Comprehensive speciation of carbonaceous aerosols is expensive and time-consuming and therefore usually possible only at a small number of sites for shorter-duration periods, such as the recent CARES study in California [11]. While these types of studies provide extremely useful data on the composition, properties, and sources of carbonaceous aerosols, they are limited in space and time. Large spatial-scale and long-term monitoring networks can provide this information but at the expense of detailed speciated data. An alternative is to measure bulk carbonaceous aerosol properties with methods that are suitable for routine monitoring programs. Such methods include thermal/optical techniques used to analyze particulate matter samples for OC and EC. Two major networks in the United States, the Interagency Monitoring of Protected Visual Environments network (IMPROVE) [12] and the Environmental Protection Agency’s (EPA) Chemical Speciation Network (CSN) [13], are responsible for regularly collecting samples at hundreds of rural and urban sites across the country, respectively, and conducting speciated aerosol analyses that characterize carbonaceous, ionic, and elemental species. In addition, the Southeastern Aerosol Research and Characterization (SEARCH) network collects data from several urban and rural sites in the southeastern United States, from which spatial and temporal trends in inorganic and carbonaceous aerosols in that region have been derived [1416]. Integrating carbonaceous aerosol data from independent monitoring networks requires reconciliation of data obtained with different samplers, analytical techniques, and artifact corrections that can result in biases in OC and EC concentrations [1720]. Several studies have reported on the differences and described methods for reconciling IMPROVE and CSN carbon data [1, 21, 22]. Hand et al. [1] aggregated IMPROVE and CSN data to examine the differences in urban and rural aerosols for data from 2005 to 2008. This work focused on the regional and seasonal trends in major aerosol species, including OC and EC.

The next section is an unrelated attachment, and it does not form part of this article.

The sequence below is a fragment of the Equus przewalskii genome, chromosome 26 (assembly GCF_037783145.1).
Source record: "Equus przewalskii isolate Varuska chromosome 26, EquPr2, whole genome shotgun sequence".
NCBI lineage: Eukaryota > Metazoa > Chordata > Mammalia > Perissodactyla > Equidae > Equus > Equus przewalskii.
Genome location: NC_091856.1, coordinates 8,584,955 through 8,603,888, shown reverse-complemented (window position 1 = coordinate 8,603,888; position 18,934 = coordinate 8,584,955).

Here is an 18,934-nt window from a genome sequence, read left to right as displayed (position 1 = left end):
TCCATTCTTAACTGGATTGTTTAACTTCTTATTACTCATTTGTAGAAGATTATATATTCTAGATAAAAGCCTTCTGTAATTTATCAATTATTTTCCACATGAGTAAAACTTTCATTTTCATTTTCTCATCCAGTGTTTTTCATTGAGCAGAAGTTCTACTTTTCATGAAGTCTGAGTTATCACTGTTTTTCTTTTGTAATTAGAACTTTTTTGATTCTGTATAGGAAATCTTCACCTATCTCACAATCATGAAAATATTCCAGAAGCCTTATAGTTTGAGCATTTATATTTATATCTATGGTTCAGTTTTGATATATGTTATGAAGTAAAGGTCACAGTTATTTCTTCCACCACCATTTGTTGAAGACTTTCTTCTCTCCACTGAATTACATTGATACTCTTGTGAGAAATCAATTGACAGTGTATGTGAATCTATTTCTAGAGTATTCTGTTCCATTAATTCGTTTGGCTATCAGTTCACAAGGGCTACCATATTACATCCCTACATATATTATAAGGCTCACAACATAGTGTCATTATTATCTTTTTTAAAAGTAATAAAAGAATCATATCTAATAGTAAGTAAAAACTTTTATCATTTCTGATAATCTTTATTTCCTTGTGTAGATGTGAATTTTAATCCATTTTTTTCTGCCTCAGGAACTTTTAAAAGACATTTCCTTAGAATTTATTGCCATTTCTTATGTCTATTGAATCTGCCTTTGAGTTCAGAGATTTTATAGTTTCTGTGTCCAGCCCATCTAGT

Many studies have incorporated data from these large-scale networks to understand the sources of carbon aerosols. Jaffe et al. [23] examined interannual variations in IMPROVE PM2.5 mass and OC concentrations in the western United States and attributed it to wildfire impacts. Malm et al. [24] used ratios of OC to EC to deduce source contributions from wildfire and mobile sources using IMPROVE data. Schichtel et al. [25] incorporated IMPROVE OC and EC data with radiocarbon data to estimate fossil and contemporary contributions to total carbon, and Schichtel et al. [26] further apportioned IMPROVE total carbon to major source types, including biomass burning, mobile, and vegetation. A source apportionment study [27] examined IMPROVE and CSN data across sites in Minnesota to determine mobile source contributions and local and regional pollution events. Buzcu-Guven et al. [28] used source apportionment of CSN data at Midwestern sites to determine mobile sources as a major contributor to OC mass. Yu et al. [29] used IMPROVE and SEARCH data to determine contributions from primary and secondary sources to measured OC. In addition to the IMPROVE and CSN, archived filters from the EPA Federal Reference Method (FRM) network from sites across three southeastern U.S. states have been used to determine the spatial and seasonal variability in water-soluble OC [30, 31]. In addition to these analyses, data from large-scale networks are very useful for model evaluation and studies of aerosol transport and processing [3238] and constrain the role of carbonaceous aerosols in global climate models [39, 40].